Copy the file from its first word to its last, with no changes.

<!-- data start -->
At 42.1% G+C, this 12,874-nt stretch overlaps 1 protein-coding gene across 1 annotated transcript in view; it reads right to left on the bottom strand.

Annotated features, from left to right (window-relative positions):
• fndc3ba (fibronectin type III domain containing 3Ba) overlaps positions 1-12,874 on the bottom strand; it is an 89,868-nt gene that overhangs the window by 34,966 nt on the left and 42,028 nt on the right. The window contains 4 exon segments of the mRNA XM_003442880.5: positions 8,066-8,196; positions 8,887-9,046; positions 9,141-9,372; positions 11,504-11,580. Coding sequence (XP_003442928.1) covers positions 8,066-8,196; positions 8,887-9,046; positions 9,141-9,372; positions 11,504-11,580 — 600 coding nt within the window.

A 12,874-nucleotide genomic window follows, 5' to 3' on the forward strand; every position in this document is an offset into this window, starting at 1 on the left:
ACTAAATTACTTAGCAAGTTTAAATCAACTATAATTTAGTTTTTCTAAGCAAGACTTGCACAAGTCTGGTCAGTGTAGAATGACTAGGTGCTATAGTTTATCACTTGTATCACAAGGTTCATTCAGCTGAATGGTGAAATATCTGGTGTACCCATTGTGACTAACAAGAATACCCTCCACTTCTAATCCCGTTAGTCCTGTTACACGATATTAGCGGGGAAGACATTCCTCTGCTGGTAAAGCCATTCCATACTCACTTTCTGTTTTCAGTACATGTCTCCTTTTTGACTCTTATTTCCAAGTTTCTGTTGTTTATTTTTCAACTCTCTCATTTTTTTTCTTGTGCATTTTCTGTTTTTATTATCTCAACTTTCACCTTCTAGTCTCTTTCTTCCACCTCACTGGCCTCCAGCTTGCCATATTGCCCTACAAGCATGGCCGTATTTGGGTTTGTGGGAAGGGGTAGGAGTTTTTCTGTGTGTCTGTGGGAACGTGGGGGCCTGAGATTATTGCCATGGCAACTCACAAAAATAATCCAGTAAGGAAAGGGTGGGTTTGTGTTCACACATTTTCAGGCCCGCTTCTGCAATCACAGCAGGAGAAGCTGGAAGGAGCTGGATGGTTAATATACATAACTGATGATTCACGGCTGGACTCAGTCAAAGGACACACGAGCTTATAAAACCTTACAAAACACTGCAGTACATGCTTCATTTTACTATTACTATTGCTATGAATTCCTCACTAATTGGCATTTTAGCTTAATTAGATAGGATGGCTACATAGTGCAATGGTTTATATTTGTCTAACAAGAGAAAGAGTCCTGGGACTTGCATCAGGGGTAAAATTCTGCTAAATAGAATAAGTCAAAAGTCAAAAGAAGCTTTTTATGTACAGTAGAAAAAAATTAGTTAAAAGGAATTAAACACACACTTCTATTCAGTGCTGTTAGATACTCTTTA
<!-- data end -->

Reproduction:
At 42.1% G+C, this 12,874-nt stretch overlaps 1 protein-coding gene across 1 annotated transcript in view; it reads right to left on the bottom strand.

Annotated features, from left to right (window-relative positions):
• fndc3ba (fibronectin type III domain containing 3Ba) overlaps positions 1-12,874 on the bottom strand; it is an 89,868-nt gene that overhangs the window by 34,966 nt on the left and 42,028 nt on the right. The window contains 4 exon segments of the mRNA XM_003442880.5: positions 8,066-8,196; positions 8,887-9,046; positions 9,141-9,372; positions 11,504-11,580. Coding sequence (XP_003442928.1) covers positions 8,066-8,196; positions 8,887-9,046; positions 9,141-9,372; positions 11,504-11,580 — 600 coding nt within the window.

A 12,874-nucleotide genomic window follows, 5' to 3' on the forward strand; every position in this document is an offset into this window, starting at 1 on the left:
ACTAAATTACTTAGCAAGTTTAAATCAACTATAATTTAGTTTTTCTAAGCAAGACTTGCACAAGTCTGGTCAGTGTAGAATGACTAGGTGCTATAGTTTATCACTTGTATCACAAGGTTCATTCAGCTGAATGGTGAAATATCTGGTGTACCCATTGTGACTAACAAGAATACCCTCCACTTCTAATCCCGTTAGTCCTGTTACACGATATTAGCGGGGAAGACATTCCTCTGCTGGTAAAGCCATTCCATACTCACTTTCTGTTTTCAGTACATGTCTCCTTTTTGACTCTTATTTCCAAGTTTCTGTTGTTTATTTTTCAACTCTCTCATTTTTTTTCTTGTGCATTTTCTGTTTTTATTATCTCAACTTTCACCTTCTAGTCTCTTTCTTCCACCTCACTGGCCTCCAGCTTGCCATATTGCCCTACAAGCATGGCCGTATTTGGGTTTGTGGGAAGGGGTAGGAGTTTTTCTGTGTGTCTGTGGGAACGTGGGGGCCTGAGATTATTGCCATGGCAACTCACAAAAATAATCCAGTAAGGAAAGGGTGGGTTTGTGTTCACACATTTTCAGGCCCGCTTCTGCAATCACAGCAGGAGAAGCTGGAAGGAGCTGGATGGTTAATATACATAACTGATGATTCACGGCTGGACTCAGTCAAAGGACACACGAGCTTATAAAACCTTACAAAACACTGCAGTACATGCTTCATTTTACTATTACTATTGCTATGAATTCCTCACTAATTGGCATTTTAGCTTAATTAGATAGGATGGCTACATAGTGCAATGGTTTATATTTGTCTAACAAGAGAAAGAGTCCTGGGACTTGCATCAGGGGTAAAATTCTGCTAAATAGAATAAGTCAAAAGTCAAAAGAAGCTTTTTATGTACAGTAGAAAAAAATTAGTTAAAAGGAATTAAACACACACTTCTATTCAGTGCTGTTAGATACTCTTTA